post-conviction relief, the petitioner stands in the position of one appealing from a
negative judgment. Saylor, 765 N.E.2d at 547. On review, we will
not reverse the judgment unless the evidence as a whole unerringly and unmistakably
leads to a conclusion opposite that reached by the post-conviction court. Id.
Further, the post-conviction court in this case entered findings of fact and
conclusions of law in accordance with Indiana Post-Conviction Rule 1(6). A post-conviction
courts findings and judgment will be reversed only upon a showing of clear
errorthat which leaves us with a definite and firm conviction that a mistake
has been made. Ben-Yisrayl, 729 N.E.2d at 106 (quotation omitted). In
this review, findings of fact are accepted unless clearly erroneous, but no deference
is accorded conclusions of law. Woods v. State, 701 N.E.2d 1208, 1210
(Ind. 1998). The post-conviction court is the sole judge of the weight
of the evidence and the credibility of witnesses. Id.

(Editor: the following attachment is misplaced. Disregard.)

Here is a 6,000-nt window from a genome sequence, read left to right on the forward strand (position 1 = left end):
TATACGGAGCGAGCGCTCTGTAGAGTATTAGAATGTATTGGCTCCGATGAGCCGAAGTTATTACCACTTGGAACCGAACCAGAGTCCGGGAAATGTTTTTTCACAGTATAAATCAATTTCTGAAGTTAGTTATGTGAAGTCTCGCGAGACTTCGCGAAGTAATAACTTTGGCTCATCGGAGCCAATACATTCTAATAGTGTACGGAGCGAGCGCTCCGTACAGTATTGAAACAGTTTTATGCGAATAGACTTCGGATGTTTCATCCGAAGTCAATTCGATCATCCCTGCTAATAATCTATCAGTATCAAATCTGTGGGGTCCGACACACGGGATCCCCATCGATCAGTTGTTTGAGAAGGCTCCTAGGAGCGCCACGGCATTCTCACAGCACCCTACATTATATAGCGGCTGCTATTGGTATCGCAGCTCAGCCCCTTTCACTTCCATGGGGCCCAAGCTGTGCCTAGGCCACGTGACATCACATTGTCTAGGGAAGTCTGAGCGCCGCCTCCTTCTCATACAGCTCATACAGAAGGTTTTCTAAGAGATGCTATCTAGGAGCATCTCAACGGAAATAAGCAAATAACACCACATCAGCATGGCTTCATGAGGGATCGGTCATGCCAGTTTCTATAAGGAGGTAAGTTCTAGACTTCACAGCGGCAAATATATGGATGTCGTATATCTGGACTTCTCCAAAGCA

Based on an examination of the trial transcript and record of proceedings, the
post-conviction court concluded there was no serious evidentiary dispute concerning Fishers culpability.
Specifically the post-conviction court found that Fisher: (1)
had served in the military
and had been trained in the use of firearms; (2) brought the handgun
to the restaurant that night; (3) knew the handgun was loaded; (4) placed
the handgun in a position of easy access (in his back pocket); (5)
drew the handgun and pointed it at the victim stating that he was
not throwing beer but slinging lead; (6) poked the victim in the back
with the handgun; and (7) fired the weapon at the victims back at
point blank range. Appellants App. at 132-33. The post-conviction court also
determined that the handgun was semi-automatic and if functioning properly the trigger must
have been pulled in order to fire. Id. at 132. On
the other hand, according to the post conviction court, if the pin was
faulty, as Fisher contended, then he was aware of that fact and based
on his military training would appreciate the dangers of a malfunctioning deadly weapon.
It is undeniable that the evidence recounted by the post-conviction court supports the
jurys guilty verdict of murder. However when addressing the question of whether
there is a serious evidentiary dispute, the court must evaluate the evidence presented